On a hot summer day, Aug. 1, 1920, a woman named Henrietta Lacks was born in Roanoke, Virginia. Though blessed with the gift of life, she was not blessed with the fruits of good fortune. At the tender age of 4, her mother died while giving birth to her 10th child. Not too long after, her father moved the family to Clover, Virginia, only to abandon them and leave her to her maternal grandfather.
During this very delicate period of her life, she tended to the family farm, located on a plantation owned by her great-grandparents; her living space was tucked neatly into the former quarters of slaves. In sixth grade she was forced to make the difficult decision to drop out of school to support her family. A short while later, at the age of only 14, she gave birth to her first child, and then at 18, her second. Compounding the misery, pain and suffering of her childhood, her beloved second child was diagnosed with epilepsy and cerebral palsy.
A bit of breathing room was accorded to Lacks. After drudging through her childhood, she would marry and give birth to three more children. But all good things must come to an end.
All of this would lead to a fateful day in November of 1950, where Lacks was diagnosed with an aggressive form of cervical cancer. Yet, unbeknownst to her, her cancer would inevitably seal her fate and her legacy. Doctors from her hospital would go on to collect tissue samples from her uterus only to discover that the immeasurable pain and suffering that Lacks endured would open the door to a new era of scientific research and advancements in medicine.
Lacks’s cells were immortal.
Cells will typically live for only a short period of time when placed outside the body. This short period of time is not nearly long enough to conduct studies on them. Not only that but they can only replicate themselves a finite number of times, meaning that, at a certain point, no more cells will be reproduced.
But Lacks’s cells were different. Her cells not only survived for long periods of time outside the body but they also replicated themselves every 24 hours. This natural breakthrough allowed scientists to be able to continually replicate and study real-life human cells outside the human body, something invaluable to the study of cells.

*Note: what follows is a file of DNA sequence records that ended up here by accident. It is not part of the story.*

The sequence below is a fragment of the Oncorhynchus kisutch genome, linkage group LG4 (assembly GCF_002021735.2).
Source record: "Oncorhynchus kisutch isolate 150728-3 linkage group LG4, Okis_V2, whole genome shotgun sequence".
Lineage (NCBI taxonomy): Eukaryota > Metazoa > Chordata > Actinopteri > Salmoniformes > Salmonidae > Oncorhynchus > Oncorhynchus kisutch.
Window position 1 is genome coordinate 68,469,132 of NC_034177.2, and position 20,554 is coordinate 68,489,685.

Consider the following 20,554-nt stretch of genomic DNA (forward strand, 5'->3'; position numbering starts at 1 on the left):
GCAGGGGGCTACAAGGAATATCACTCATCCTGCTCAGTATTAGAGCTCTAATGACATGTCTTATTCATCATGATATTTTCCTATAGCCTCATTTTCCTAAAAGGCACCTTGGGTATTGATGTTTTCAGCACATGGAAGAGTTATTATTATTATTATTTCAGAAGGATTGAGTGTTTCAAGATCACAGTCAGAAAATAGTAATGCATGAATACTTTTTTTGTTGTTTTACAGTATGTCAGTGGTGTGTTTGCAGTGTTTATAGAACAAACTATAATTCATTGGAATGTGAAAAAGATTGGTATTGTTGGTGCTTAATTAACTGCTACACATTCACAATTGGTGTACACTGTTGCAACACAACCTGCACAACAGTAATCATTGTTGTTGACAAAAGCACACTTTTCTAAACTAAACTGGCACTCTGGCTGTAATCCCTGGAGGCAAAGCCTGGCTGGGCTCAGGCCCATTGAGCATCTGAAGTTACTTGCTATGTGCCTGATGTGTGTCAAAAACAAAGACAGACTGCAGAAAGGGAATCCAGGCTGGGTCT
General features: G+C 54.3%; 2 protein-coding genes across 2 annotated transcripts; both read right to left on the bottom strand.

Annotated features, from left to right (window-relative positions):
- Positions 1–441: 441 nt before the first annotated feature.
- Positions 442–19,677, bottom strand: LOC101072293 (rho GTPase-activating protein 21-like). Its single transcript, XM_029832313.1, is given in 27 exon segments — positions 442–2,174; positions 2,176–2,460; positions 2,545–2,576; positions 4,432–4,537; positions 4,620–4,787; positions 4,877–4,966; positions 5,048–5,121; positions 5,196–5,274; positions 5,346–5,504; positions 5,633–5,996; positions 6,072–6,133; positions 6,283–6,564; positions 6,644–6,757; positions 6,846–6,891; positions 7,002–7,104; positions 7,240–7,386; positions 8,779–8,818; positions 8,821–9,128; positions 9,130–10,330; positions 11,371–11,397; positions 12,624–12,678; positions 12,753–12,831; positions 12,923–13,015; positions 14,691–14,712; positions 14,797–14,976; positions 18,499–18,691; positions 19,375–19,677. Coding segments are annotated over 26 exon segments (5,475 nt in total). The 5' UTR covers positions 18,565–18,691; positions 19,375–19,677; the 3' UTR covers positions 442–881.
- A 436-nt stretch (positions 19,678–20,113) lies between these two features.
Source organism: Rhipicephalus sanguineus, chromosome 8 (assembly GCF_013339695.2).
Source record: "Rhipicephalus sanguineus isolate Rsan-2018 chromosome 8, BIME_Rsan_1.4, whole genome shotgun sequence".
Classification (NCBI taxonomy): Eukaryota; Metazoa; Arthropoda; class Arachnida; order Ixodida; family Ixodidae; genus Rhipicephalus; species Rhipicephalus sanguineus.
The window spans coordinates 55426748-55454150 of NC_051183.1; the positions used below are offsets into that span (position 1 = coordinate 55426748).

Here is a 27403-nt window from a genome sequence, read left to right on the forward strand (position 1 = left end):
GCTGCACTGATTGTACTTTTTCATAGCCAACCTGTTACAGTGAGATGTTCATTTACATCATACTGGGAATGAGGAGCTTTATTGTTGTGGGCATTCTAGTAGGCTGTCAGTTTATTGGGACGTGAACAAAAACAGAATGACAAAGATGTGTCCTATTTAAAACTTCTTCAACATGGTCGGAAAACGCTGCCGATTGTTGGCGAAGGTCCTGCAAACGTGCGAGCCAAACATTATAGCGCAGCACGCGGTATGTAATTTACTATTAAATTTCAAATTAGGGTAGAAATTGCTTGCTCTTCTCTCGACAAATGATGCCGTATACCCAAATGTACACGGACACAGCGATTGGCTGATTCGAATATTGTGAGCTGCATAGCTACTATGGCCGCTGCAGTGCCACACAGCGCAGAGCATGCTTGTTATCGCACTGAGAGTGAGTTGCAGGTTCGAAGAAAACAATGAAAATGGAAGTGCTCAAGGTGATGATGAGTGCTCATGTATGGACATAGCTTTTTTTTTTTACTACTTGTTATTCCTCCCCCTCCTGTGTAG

This convenience allowed scientists to develop some of the most widely recognized vaccines, such as the vaccines for Polio and COVID-19. Lacks’s cells have been used even more broadly to study the effects of radiation, makeup and even space on human cells.
That is right; her cells have been sent to space.
In sum, patents that used Lacks’s cells total nearly 11,000. Most believe it to be a virtue to save the life of just one person, but imagine you could save billions. In fact, imagine your endeavors saved the lives of people who have not even been born yet, and will not be born for hundreds, and maybe even thousands, of years. Lacks unknowingly did just that. And what was she rewarded with for the medical advancements that her cells caused? An agonizing, premature death filled with immeasurable pain and suffering, and a memory that is slowly fading from the public’s mind.
Lacks deserves much more recognition than she has received, and she deserved a better life than she was given.
Her life story and legacy ought to be taught in schools; she should be posthumously awarded a Nobel Peace Prize; statues and plaques of her should be erected in hospitals and medical research centers everywhere. For if it were not for her, the many scientists who have won the Nobel Peace Prize, and many of the scientists who conduct research on her cells today, would not have the legacy that they have.
Of course, no award could possibly be created for someone of her stature. No living human has come close to saving the number of lives she has, nor anywhere near revolutionizing medicine, the products that we use and the world that we live in. Lacks has not only risen billions from the depths of suffering but she will continue to do so for decades, and possibly even centuries, to come.
Lacks’s gift-from-God legacy knows no bounds. She may be the only person that will ever be discovered to have immortal, fast-replicating cells. If that is the case, then even more a reason to treat her like the miracle she was, still is and will be.
For, in a thousand years, society may forget who she was, but even then, as is the case now, there is and always will be a little Henrietta Lacks in all of us.
By Armstrong Williams, a columnist for The Daily Signal and host of “The Armstrong Williams Show,” a nationally syndicated TV program. With permission. Original here.